Such a blanket disregard for science, verifiable facts, and expertise made by myself and others here. You have an uniformed, misguided opinion, and that is all the authority you seem to need to dismiss all that is stated here with one fell swoop of your opinionated hand. Your statements do not diminish what we have said and shown here, it diminishes only yourself and shines a light on your ignorance and arrogance.

So, since you can not bother to read those long post filled with verifiable facts, I will be as succinct as possible. If you actually read what I wrote you would have seen that I:

1) Agree with you that such things are NOT simplistic, one shot deals, and that one needs to understand what Celiac disease really is before trying such a diet and that it is not a fad diet nor a cure-all.

2) Agree with you that the American diet is deadly: “I could go into the complexities of several endocrine problems, some of which I believe are, if not caused by the American diet available in grocery stores, at least exacerbated by the food we have available.”

3) Agree with you that one must eat well, and state it through out my comments over and over again.

4) Agree with you that the current belief that Gluten is a toxin or bad for you in general IS incorrect, and I go to lengths to show why and where to get the scientific answers, not the “fad diet” answers. I stated it twice in two posts to make sure people go that message ... you apparently did not bother.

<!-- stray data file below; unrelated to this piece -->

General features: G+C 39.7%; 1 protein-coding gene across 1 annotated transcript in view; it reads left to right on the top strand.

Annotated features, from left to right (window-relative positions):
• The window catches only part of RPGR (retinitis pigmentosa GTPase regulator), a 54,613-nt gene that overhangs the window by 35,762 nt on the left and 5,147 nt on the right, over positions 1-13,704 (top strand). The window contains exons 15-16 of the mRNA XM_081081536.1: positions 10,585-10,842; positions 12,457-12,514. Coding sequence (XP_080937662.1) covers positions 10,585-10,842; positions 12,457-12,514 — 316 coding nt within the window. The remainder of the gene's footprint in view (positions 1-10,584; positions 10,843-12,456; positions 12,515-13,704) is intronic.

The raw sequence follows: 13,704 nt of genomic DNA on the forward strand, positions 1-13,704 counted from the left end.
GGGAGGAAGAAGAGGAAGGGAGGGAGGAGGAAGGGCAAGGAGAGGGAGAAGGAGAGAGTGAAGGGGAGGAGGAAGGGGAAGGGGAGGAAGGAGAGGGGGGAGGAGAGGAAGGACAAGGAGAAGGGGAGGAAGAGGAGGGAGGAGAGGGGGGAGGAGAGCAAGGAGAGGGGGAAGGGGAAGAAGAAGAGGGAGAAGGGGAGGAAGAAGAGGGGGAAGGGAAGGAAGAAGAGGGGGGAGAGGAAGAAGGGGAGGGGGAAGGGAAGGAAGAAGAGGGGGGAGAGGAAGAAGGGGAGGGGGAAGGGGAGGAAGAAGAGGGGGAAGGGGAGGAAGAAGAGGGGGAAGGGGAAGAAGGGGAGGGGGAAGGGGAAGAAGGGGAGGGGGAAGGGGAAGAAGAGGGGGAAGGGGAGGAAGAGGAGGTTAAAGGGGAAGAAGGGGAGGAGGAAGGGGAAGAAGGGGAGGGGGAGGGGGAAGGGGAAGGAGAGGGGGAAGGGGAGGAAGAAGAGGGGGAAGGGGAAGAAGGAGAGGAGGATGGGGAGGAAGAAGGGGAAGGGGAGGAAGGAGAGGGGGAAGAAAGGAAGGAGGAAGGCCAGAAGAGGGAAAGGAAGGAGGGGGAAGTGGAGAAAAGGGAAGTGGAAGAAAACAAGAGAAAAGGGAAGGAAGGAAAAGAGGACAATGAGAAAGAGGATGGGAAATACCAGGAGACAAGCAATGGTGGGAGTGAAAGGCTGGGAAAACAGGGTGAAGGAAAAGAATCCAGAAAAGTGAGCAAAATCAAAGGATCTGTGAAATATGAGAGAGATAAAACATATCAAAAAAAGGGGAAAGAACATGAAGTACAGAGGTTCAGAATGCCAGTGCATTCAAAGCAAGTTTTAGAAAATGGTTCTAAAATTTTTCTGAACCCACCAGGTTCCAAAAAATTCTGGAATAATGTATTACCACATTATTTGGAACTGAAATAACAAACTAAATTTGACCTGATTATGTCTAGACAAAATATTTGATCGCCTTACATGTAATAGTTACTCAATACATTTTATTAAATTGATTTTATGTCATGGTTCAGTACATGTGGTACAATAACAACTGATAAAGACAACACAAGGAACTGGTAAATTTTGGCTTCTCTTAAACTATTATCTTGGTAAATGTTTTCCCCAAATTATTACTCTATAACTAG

5) You love to hold Italy up as some sort of better food consuming country, yet according to the calories per person chart offered here, Italy is in the highest rank along with Americans and other Europeans for eating over 3600 per day pr person. So much for the stance you take on Italy’s eating habits being superior to most or nearly all American ones (meaning those posting here who you disagree with): “There it’s all about eating seasonal foods, knowing the producers and cooking from scratch and enjoying a food culture that embraces a diversity of dietary choices” YET, I agree with you and have been practicing such a diet since the early 1960’s, which I have stated here and which brings me to the final point ..

6) “My point being, where do you people learn to “think.” You fixate on one dietary problem and your whole existences, your whole lifestyles, your whole worldviews are consumed with a sort of “one-dimensional” solution to all of life’s problems.” Reread my posts and other, so called long winded posters, and you will see that we are agreeing with you, BUT you are the one who is sticking to a narrow and simplistic stance. You constantly take a complex and very serious condition that has been around for 1,000s of years and boil it down to sound bites:

“Face it, Americans eat filth and shit for the most part. ..... It’s EVERYTHING that Americans eat that’s the problem.”

“Here, it’s all about putting money in the pockets of quack-diet-writers and the food manufacturers.”

“My point is fairly simple and direct: there are those whose immune systems don’t jibe with gluten” …. “The vast majority of our dietary health problems are due to the filth we eat, especially here in America.”

Celiac disease, and all its issues, are not simple, nor caused simply, or fixed simply. To quote you: What a bunch of baloney … your posts are!